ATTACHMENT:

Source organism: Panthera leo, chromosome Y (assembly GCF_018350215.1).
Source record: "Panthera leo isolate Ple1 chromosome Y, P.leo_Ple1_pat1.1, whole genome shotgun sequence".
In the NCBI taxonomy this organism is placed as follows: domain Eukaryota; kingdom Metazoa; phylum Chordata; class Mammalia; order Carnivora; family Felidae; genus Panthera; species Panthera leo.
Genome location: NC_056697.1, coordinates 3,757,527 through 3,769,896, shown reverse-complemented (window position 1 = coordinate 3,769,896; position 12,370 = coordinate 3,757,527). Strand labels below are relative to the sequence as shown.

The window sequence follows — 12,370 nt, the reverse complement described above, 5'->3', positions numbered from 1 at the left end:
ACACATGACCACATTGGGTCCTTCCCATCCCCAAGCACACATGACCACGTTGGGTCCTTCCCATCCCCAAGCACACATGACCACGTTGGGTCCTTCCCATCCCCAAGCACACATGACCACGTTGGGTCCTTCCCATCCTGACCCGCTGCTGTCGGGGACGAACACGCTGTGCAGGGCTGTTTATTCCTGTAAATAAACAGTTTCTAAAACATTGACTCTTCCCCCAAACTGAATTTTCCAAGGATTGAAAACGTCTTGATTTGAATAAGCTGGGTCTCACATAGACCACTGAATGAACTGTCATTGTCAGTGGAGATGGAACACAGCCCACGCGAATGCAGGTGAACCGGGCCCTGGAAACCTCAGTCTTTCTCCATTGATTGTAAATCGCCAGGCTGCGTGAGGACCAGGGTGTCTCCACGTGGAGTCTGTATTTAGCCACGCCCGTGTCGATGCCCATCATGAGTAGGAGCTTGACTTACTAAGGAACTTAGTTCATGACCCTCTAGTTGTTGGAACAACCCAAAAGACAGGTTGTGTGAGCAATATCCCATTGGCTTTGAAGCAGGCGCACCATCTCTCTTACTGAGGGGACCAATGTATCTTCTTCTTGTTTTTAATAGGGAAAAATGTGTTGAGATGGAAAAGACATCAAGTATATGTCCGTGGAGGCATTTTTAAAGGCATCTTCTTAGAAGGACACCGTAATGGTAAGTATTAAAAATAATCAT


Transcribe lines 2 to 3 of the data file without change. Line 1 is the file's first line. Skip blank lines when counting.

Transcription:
Source record: "Panthera leo isolate Ple1 chromosome Y, P.leo_Ple1_pat1.1, whole genome shotgun sequence".
In the NCBI taxonomy this organism is placed as follows: domain Eukaryota; kingdom Metazoa; phylum Chordata; class Mammalia; order Carnivora; family Felidae; genus Panthera; species Panthera leo.